Being accepted into METCO, however, isn’t the same as being accepted at her new school. In her old school, Liliana—half-Guatemalan and half-El Salvadorian—was part of the majority where almost everyone was a person of color. But now at Westburg, where almost everyone is white, the struggles of being a minority are unavoidable. It becomes clear that the only way to survive is to lighten up—whiten up. And if Dad signed her up for this program, he wouldn’t have just wanted Liliana to survive, he would have wanted her to thrive. So what if Liliana is now going by Lili? So what if she’s acting like she thinks she’s better than her old friends? It’s not a big deal. It’s fine.

But then she discovers the gutting truth about her father: He’s not on one of his side trips. And it isn’t that he doesn’t want to come home…he can’t. He’s undocumented and he’s been deported back to Guatemala. Soon, nothing is fine, and Lili has to make a choice: She’s done trying to make her white classmates and teachers feel more comfortable. Done changing who she is, denying her culture and where she came from. They want to know where she’s from, what she’s about? Liliana is ready to tell them.

8. Running by Natalia Sylvester

Publication Date: May 5, 2020

When fifteen-year-old Cuban American Mariana Ruiz’s father runs for president, Mari starts to see him with new eyes. A novel about waking up and standing up, and what happens when you stop seeing your dad as your hero—while the whole country is watching.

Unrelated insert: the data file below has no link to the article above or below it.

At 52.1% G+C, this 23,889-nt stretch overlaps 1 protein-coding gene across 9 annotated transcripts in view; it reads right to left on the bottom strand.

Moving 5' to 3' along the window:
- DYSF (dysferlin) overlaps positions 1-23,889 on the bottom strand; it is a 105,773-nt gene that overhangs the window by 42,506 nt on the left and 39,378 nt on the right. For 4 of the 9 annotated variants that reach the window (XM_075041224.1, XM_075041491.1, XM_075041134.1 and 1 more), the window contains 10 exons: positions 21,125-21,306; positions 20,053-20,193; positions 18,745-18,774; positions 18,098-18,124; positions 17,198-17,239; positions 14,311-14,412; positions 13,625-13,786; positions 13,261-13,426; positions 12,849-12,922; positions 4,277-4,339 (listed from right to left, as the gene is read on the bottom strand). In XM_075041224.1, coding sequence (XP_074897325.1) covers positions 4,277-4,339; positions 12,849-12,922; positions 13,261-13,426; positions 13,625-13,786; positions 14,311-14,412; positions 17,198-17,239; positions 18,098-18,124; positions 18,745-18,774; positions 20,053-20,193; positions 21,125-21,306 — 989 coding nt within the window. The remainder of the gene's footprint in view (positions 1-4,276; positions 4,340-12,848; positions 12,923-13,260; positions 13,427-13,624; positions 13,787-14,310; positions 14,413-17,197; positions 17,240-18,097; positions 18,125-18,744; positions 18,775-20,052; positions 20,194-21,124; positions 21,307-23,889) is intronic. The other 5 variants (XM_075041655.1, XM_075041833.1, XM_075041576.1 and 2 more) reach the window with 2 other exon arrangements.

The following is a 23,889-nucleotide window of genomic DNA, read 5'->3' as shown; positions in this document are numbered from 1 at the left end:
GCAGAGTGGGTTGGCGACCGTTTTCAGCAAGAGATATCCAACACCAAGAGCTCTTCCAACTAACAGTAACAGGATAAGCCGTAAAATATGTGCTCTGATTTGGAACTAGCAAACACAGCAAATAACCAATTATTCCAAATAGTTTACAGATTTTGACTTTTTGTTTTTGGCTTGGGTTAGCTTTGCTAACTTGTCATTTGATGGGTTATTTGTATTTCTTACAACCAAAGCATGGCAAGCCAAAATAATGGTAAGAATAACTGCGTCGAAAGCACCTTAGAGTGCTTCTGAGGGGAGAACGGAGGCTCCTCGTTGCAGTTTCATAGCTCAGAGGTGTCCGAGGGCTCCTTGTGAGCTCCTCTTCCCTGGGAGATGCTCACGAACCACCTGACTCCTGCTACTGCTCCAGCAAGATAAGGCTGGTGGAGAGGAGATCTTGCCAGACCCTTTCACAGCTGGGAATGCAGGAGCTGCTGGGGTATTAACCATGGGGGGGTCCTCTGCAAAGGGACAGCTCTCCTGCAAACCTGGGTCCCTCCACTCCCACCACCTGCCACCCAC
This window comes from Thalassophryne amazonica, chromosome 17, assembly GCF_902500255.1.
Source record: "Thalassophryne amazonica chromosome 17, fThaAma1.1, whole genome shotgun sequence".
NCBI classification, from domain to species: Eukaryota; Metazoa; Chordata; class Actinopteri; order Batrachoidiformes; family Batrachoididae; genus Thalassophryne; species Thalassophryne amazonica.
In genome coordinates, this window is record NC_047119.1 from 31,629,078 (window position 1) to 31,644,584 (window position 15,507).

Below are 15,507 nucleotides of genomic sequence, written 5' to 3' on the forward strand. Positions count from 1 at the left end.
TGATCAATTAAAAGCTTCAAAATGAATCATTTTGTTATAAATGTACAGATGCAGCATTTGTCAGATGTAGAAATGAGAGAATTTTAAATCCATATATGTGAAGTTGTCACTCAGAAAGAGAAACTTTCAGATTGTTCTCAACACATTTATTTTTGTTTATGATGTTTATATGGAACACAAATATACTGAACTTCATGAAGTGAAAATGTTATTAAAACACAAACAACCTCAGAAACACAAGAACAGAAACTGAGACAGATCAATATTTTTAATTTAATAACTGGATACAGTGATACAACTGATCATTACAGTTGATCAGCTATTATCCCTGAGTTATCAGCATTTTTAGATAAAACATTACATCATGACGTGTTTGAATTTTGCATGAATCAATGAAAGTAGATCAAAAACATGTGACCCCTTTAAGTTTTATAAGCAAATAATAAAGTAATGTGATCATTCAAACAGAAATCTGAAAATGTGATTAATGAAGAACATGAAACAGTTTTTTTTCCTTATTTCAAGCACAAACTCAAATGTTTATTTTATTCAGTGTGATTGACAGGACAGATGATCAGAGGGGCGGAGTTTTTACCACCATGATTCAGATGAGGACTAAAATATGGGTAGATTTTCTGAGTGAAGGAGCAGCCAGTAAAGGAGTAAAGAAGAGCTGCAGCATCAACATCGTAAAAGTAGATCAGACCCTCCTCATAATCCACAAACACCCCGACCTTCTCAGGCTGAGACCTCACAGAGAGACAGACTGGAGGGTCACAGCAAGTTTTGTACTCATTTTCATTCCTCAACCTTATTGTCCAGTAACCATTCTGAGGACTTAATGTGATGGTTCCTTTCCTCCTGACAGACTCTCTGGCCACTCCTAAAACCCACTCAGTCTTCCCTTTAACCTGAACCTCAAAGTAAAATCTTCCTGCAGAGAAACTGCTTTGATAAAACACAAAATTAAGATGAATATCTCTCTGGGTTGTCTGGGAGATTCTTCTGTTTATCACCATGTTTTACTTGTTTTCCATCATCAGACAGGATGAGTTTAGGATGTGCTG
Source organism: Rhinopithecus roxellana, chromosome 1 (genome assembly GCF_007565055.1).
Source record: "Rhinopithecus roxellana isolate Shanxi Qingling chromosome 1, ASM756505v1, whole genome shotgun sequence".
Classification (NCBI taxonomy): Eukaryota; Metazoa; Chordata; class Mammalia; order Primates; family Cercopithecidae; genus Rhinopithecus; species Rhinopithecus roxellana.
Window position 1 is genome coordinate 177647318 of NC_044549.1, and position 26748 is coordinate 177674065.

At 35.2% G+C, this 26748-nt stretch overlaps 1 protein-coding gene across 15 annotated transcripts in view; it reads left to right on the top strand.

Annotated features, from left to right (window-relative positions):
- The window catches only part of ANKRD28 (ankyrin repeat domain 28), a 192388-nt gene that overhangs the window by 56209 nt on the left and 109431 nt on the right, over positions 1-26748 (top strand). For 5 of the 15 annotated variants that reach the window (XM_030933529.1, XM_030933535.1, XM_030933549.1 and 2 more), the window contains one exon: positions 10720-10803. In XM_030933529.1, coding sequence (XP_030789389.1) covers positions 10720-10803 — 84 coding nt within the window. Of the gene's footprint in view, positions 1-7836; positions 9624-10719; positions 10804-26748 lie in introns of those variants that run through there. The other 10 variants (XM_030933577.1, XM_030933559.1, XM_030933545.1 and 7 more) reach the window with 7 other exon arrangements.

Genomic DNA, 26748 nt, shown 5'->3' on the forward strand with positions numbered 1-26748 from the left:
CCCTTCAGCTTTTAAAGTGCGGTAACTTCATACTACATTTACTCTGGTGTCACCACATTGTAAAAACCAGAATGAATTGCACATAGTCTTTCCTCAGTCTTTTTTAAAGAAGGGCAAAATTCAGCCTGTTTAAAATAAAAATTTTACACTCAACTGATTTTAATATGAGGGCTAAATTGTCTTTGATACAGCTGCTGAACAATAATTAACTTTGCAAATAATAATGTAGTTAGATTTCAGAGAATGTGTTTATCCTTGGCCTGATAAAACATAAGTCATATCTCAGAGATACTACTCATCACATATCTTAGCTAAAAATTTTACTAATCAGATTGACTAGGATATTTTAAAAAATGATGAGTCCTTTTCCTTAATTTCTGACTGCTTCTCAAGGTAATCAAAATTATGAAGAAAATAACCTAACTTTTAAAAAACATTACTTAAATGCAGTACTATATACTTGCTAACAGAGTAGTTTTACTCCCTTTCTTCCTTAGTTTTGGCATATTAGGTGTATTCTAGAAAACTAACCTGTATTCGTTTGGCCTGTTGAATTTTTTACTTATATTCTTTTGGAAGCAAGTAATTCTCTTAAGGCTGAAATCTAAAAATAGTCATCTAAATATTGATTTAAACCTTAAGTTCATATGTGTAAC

In this thoughtful, authentic, humorous, and gorgeously written novel about privacy, waking up, and speaking up, Senator Anthony Ruiz is running for president. Throughout his successful political career he has always had his daughter’s vote, but a presidential campaign brings a whole new level of scrutiny to sheltered fifteen-year-old Mariana and the rest of her Cuban American family, from a 60 Minutes–style tour of their house to tabloids doctoring photos and inventing scandals. As tensions rise within the Ruiz family, Mari begins to learn about the details of her father’s political positions, and she realizes that her father is not the man she thought he was.

But how do you find your voice when everyone’s watching? When it means disagreeing with your father—publicly? What do you do when your dad stops being your hero? Will Mari get a chance to confront her father? If she does, will she have the courage to seize it?

9. Julieta and the Diamond Enigma by Luisana Duarte Armendariz

Publication Date: May 5, 2020

From the Mixed-Up Files of Mrs. Basil E. Frankweiler meets Merci Suarez in this smart young middle-grade mystery about a diamond gone missing from the Louvre and the sweet and spunky girl who cracks the case. 

Nine-year-old Julieta is finally about to put a purple pin in her family’s world traveling map! She’s off to Paris to help her art-handler dad collect pieces for a new exhibit at the Boston Museum of Fine Arts. Sadly, they must leave Julieta’s very pregnant mother behind, but they’re sure they’ll be back before the baby is born. Julieta sees the best of Paris: the Eiffel Tower, the Sacré-Coeur, and plenty of great art. But things go awry when she and Dad walk in on a thief stealing the Louvre’s most prized piece–a priceless cursed diamond with a shady history. When Julieta runs for help, she accidentally frees the thief instead! Now Dad’s job is in danger and he’s become a suspect. Can Julieta determine who the thief really is before it’s too late?

10. The Total Eclipse of of Nestor Lopez by Adrianna Cuevas

Publication Date: May 12, 2020